By Josef Omorotionmwan
WE are reminded of “Aggregate Seven” – an uncle of ours whose nick-name emanated from the fact that he had an aggregate of seven wives, none of whom was original. Uncle used his position as a Customary Court President to acquire second-hand wives.
At the least prompting, he encouraged the women to push for divorce and he assisted them to facilitate the divorce process. As soon as they were through, they automatically landed in his house to increase his stock. Those were the days when nobody talked about conflict of interest.
We should have known that perhaps some young elements were quietly imbibing Uncle’s idea, with a view to transforming same to the level of national politics some day.
After the initial take-off around 1998, the Peoples Democratic Party, PDP, has hardly recruited any new members. Their stock-in-trade has not gone deeper than laying wait on decampees and rejects from the more refined political parties. Today, we are looking at the nebulous concept of the Government of National Unity, GNU, which they have applied very dexterously in swelling their ranks.
Virtually after every election, there are maneuvers and scrambles for the spoils of office. This is where they begin to talk of the GNU. We do not expect the 2015 elections to be much different.
And invariably, too, the stand of the major opposition parties has always been that the GNU is unacceptable. They quickly see it as a tasty poison, which when we drink, we die. They see it for what it is – a way of attracting some of the best brains from the ranks of the opposition. Those who go never return to their original parties anymore.
Actually, coalition government in a presidential system is a misnomer. It never works. It is only an effort for selfish politicians to help themselves.
In 2011, 44 of the country’s 63 registered political parties, most of which Nigerians cannot remember their names, on the eve of the election queued behind President Goodluck Jonathan, hoping to share from the spoils of the electoral victory.
Essentially, the quest for a GNU is an extension of the politicians’ search for relevance, particularly in a situation where very little premium is placed on the value of the opposition. Who really provides the heat that keeps government on its toes to achieve landmarks that will free Nigeria from poverty and the pervading corruption that most people now accept as a way of life?
GNU is a ready tool in the hands of government to appease the losing party after the election war, to create the illusion that it is not winner takes all. It is also a way of splitting the ranks of the parties that are contesting the election results at the tribunals.
The offer is too enticing for politicians who want to recover their investments in the election. They are in such a hurry that they hardly consider the havoc to themselves and their party. Once they go, they become deformed and thoroughly incapacitated politically, that is.
In the ill-fated Third Republic, one of the most vibrant politicians that this country had was the ebullient Ambassador Babagana Kingibe. See how he has since boxed himself to a dead-end by drinking of the tasty poison?
We remember James Ajibola Idowu Ige (1930 – 2001) – Federal Attorney-General and Minister of Justice under President Olusegun Obasanjo. He was assassinated on December 23, 2001 in his bedroom at his Bodeja, Ibadan residence.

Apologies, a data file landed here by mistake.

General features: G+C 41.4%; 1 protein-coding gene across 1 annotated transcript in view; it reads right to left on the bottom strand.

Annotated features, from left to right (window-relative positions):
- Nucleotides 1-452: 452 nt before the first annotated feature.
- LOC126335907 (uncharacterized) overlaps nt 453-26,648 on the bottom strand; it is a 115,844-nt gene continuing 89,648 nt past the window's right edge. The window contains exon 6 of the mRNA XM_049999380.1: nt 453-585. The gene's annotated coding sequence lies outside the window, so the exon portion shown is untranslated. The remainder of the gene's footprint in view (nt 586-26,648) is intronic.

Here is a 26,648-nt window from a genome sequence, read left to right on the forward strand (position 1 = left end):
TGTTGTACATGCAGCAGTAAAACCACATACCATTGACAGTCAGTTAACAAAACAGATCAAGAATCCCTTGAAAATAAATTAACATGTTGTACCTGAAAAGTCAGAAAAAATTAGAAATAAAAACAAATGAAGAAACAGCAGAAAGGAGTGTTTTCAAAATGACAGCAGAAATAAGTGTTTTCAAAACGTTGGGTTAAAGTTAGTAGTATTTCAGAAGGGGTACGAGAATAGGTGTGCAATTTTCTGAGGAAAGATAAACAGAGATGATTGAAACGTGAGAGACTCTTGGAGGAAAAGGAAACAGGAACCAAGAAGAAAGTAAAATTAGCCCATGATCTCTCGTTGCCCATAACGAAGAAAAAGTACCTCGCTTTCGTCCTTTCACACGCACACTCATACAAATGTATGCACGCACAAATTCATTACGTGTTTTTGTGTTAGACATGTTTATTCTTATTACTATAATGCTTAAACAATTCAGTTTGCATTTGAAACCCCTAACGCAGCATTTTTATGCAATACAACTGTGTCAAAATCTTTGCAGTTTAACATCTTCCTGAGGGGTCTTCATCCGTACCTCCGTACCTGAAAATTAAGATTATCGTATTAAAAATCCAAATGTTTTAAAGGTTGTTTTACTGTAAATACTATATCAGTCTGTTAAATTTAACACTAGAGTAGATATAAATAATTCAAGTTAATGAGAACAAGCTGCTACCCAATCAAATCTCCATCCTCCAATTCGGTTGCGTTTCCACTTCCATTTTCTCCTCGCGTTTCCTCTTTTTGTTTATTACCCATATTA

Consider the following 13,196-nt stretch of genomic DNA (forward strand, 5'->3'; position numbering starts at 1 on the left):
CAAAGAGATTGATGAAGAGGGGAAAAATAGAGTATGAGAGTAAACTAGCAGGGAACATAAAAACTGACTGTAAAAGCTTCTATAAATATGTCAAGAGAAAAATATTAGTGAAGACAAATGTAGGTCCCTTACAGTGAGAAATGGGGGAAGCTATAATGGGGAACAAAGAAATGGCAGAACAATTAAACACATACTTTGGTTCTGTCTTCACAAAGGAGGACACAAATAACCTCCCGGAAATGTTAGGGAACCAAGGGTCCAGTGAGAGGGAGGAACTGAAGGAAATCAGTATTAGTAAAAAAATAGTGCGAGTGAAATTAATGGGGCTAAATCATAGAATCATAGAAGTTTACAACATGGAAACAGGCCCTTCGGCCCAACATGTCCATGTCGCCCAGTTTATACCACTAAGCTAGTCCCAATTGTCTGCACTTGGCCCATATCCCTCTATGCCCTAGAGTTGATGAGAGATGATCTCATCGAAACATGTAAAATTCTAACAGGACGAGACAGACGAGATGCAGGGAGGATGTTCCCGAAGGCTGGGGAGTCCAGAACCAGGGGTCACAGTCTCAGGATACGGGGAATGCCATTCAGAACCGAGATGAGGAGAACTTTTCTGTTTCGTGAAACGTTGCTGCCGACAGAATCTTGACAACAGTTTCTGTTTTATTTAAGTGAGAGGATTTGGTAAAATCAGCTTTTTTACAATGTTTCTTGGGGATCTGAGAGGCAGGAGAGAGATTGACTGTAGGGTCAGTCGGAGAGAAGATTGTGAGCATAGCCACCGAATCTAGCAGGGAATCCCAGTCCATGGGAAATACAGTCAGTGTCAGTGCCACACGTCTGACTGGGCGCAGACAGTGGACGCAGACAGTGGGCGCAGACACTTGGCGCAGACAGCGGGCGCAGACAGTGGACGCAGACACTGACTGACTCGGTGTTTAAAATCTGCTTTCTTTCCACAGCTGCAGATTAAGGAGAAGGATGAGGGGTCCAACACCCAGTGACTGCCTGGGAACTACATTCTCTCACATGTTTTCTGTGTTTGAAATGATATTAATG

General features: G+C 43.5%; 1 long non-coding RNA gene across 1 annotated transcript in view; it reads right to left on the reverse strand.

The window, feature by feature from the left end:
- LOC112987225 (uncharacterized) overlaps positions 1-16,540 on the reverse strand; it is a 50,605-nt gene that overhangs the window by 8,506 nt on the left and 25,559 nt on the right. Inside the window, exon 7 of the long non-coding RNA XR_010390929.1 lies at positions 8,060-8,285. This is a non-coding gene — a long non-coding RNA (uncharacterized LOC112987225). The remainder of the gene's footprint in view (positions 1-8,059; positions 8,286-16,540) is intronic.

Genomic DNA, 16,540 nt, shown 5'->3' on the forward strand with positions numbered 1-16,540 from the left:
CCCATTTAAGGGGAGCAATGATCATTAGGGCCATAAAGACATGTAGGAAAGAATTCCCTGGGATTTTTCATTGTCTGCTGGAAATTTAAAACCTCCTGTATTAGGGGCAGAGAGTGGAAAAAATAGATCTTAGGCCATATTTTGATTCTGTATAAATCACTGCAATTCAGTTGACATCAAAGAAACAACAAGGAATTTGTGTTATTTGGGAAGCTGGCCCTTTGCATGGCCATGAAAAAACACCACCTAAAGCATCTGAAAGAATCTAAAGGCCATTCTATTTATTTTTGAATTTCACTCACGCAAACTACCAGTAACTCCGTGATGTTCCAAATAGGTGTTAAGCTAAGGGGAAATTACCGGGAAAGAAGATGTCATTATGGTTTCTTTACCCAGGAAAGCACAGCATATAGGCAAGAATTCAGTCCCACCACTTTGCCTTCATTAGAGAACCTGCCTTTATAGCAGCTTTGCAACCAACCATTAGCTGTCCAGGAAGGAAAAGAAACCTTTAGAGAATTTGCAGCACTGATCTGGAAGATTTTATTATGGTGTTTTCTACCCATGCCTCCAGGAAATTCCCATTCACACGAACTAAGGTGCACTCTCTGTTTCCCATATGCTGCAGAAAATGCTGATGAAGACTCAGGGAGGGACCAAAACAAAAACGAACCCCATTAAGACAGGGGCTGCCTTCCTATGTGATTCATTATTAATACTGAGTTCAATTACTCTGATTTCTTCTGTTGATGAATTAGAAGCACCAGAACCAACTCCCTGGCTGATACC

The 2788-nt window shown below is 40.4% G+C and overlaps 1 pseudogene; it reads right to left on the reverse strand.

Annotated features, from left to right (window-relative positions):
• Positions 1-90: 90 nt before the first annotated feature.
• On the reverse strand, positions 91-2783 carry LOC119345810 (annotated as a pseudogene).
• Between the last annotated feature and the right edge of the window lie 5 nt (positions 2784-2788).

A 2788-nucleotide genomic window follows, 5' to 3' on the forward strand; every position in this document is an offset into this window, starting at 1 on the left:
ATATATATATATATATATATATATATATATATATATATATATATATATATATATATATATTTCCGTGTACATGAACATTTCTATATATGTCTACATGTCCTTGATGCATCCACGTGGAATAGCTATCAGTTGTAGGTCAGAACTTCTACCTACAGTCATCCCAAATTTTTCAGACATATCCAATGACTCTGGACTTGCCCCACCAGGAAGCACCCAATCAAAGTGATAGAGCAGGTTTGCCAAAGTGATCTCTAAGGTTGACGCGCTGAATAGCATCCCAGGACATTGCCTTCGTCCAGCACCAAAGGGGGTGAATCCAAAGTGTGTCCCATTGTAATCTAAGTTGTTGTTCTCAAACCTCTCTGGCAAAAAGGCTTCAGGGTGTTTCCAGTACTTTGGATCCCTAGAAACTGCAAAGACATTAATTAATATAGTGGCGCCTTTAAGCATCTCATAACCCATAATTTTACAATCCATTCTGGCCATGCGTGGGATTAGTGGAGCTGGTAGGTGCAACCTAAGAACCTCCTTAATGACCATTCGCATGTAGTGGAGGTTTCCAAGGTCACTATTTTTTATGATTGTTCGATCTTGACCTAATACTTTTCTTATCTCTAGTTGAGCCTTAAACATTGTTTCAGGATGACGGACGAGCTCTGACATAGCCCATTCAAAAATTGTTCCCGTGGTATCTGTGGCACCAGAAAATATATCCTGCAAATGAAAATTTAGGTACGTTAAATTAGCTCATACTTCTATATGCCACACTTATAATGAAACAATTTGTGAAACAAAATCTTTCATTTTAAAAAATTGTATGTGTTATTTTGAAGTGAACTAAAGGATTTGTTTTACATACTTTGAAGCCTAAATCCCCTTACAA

We have been warned not to speak evil of the dead, except it is in furtherance of the incontrovertible truth. Bola Ige’s decision to join President Obasanjo-led government dealt a big blow on the progressive movement. It has been held as the issue that finally broke the back-bone of the Alliance for Democracy, AD, which won all the governorship seats in the South-West in 1999, but lost all, except Lagos, in 2007.
Perhaps in error, by knowledge and disposition, we had looked upon Dr. Chukwuemeka Ezeife as a clear leader of the Igbo race. This was one man who took the battle of the progressives to the very heart-land of the conservatives and he defeated them all.
In the ill-fated Third Republic, he was by far the most vibrant politician east of the Niger. He was the Governor of Anambra State from January 1992 to November 1993.
He has partaken of the tasty poison and today, he has become a Jonathan apologist. He now preaches the breakup of Nigeria if Jonathan is not allowed to contest the 2015 election. “Whether you are from the North, South, or West, you cannot stop Jonathan from going for a second term and winning… Everybody can make noise but if those who are making noise should think deeply, they would realise that the continued existence of Nigeria as one country is anchored on Jonathan’s continuation in office come 2015”.
Carrying his naivety further, he asserts that if Jonathan does not win the 2015 election, “The Niger Delta boys would blow up all the oil pipelines and the country would break up”.
Senator Ben Obi, Special Adviser to President Jonathan on Inter-Party Affairs was one of the leading South-Easterners noted for their political brilliance. He was the ACN vice presidential candidate during the 2007 contest. The results of the election were hardly out when he jumped ship by joining the Musa Yar’Adua-led administration and he has remained there ever since. He is credited with the famous assertion, “Time of politics is over. We are now in governance”.
Alhaji Nuhu Ribadu, former anti-corruption guru, was the ACN presidential candidate at the 2011 elections. As soon as he lost, President Jonathan made him what the Americans call an offer he couldn’t reject – Chairman, Petroleum Revenue Task Force.
The penultimate week, he finally defected to the PDP, where he is now the aspirant to beat for the forth-coming gubernatorial contest in Adamawa State.
GNU is evil. It is an open invitation to the one-party state, which Nigerians have always detested as retrogressive.